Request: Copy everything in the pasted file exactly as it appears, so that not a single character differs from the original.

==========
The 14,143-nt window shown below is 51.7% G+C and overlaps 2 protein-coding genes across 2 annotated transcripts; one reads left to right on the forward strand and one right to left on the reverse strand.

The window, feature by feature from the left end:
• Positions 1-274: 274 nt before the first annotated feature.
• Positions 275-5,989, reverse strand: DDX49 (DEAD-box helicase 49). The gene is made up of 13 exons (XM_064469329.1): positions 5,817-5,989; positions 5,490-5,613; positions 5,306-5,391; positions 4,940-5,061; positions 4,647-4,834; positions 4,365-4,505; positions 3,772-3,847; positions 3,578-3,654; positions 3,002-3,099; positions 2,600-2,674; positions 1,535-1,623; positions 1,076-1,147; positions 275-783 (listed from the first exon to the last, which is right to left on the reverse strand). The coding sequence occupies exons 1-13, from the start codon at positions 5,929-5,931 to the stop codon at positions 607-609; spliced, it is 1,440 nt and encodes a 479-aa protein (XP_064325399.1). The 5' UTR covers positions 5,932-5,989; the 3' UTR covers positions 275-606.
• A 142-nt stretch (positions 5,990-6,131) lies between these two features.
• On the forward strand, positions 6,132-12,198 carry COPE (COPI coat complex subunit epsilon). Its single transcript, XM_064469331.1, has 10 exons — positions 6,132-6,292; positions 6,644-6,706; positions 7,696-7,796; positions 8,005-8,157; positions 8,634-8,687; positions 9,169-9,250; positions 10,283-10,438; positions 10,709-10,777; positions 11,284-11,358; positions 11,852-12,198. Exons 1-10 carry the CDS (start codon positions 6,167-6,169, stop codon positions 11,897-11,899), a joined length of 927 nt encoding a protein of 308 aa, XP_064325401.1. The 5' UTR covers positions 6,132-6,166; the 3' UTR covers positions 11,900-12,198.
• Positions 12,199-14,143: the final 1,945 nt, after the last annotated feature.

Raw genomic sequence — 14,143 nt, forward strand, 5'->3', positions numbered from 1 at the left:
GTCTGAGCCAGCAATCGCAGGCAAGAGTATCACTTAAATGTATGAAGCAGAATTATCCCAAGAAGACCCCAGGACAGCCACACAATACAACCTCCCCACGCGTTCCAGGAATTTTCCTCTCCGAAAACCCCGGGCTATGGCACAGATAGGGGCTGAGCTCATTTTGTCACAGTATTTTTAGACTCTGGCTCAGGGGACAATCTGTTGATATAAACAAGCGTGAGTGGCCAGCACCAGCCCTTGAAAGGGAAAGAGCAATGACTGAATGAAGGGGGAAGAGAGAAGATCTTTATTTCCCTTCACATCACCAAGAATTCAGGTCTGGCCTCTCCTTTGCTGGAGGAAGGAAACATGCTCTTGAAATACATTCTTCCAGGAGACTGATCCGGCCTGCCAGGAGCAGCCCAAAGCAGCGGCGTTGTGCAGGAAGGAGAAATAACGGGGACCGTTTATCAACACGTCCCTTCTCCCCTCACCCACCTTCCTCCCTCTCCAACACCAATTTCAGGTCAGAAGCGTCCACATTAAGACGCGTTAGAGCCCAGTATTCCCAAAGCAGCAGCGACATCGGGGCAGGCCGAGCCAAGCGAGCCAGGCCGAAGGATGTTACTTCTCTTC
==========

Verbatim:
The 14,143-nt window shown below is 51.7% G+C and overlaps 2 protein-coding genes across 2 annotated transcripts; one reads left to right on the forward strand and one right to left on the reverse strand.

The window, feature by feature from the left end:
• Positions 1-274: 274 nt before the first annotated feature.
• Positions 275-5,989, reverse strand: DDX49 (DEAD-box helicase 49). The gene is made up of 13 exons (XM_064469329.1): positions 5,817-5,989; positions 5,490-5,613; positions 5,306-5,391; positions 4,940-5,061; positions 4,647-4,834; positions 4,365-4,505; positions 3,772-3,847; positions 3,578-3,654; positions 3,002-3,099; positions 2,600-2,674; positions 1,535-1,623; positions 1,076-1,147; positions 275-783 (listed from the first exon to the last, which is right to left on the reverse strand). The coding sequence occupies exons 1-13, from the start codon at positions 5,929-5,931 to the stop codon at positions 607-609; spliced, it is 1,440 nt and encodes a 479-aa protein (XP_064325399.1). The 5' UTR covers positions 5,932-5,989; the 3' UTR covers positions 275-606.
• A 142-nt stretch (positions 5,990-6,131) lies between these two features.
• On the forward strand, positions 6,132-12,198 carry COPE (COPI coat complex subunit epsilon). Its single transcript, XM_064469331.1, has 10 exons — positions 6,132-6,292; positions 6,644-6,706; positions 7,696-7,796; positions 8,005-8,157; positions 8,634-8,687; positions 9,169-9,250; positions 10,283-10,438; positions 10,709-10,777; positions 11,284-11,358; positions 11,852-12,198. Exons 1-10 carry the CDS (start codon positions 6,167-6,169, stop codon positions 11,897-11,899), a joined length of 927 nt encoding a protein of 308 aa, XP_064325401.1. The 5' UTR covers positions 6,132-6,166; the 3' UTR covers positions 11,900-12,198.
• Positions 12,199-14,143: the final 1,945 nt, after the last annotated feature.

Raw genomic sequence — 14,143 nt, forward strand, 5'->3', positions numbered from 1 at the left:
GTCTGAGCCAGCAATCGCAGGCAAGAGTATCACTTAAATGTATGAAGCAGAATTATCCCAAGAAGACCCCAGGACAGCCACACAATACAACCTCCCCACGCGTTCCAGGAATTTTCCTCTCCGAAAACCCCGGGCTATGGCACAGATAGGGGCTGAGCTCATTTTGTCACAGTATTTTTAGACTCTGGCTCAGGGGACAATCTGTTGATATAAACAAGCGTGAGTGGCCAGCACCAGCCCTTGAAAGGGAAAGAGCAATGACTGAATGAAGGGGGAAGAGAGAAGATCTTTATTTCCCTTCACATCACCAAGAATTCAGGTCTGGCCTCTCCTTTGCTGGAGGAAGGAAACATGCTCTTGAAATACATTCTTCCAGGAGACTGATCCGGCCTGCCAGGAGCAGCCCAAAGCAGCGGCGTTGTGCAGGAAGGAGAAATAACGGGGACCGTTTATCAACACGTCCCTTCTCCCCTCACCCACCTTCCTCCCTCTCCAACACCAATTTCAGGTCAGAAGCGTCCACATTAAGACGCGTTAGAGCCCAGTATTCCCAAAGCAGCAGCGACATCGGGGCAGGCCGAGCCAAGCGAGCCAGGCCGAAGGATGTTACTTCTCTTC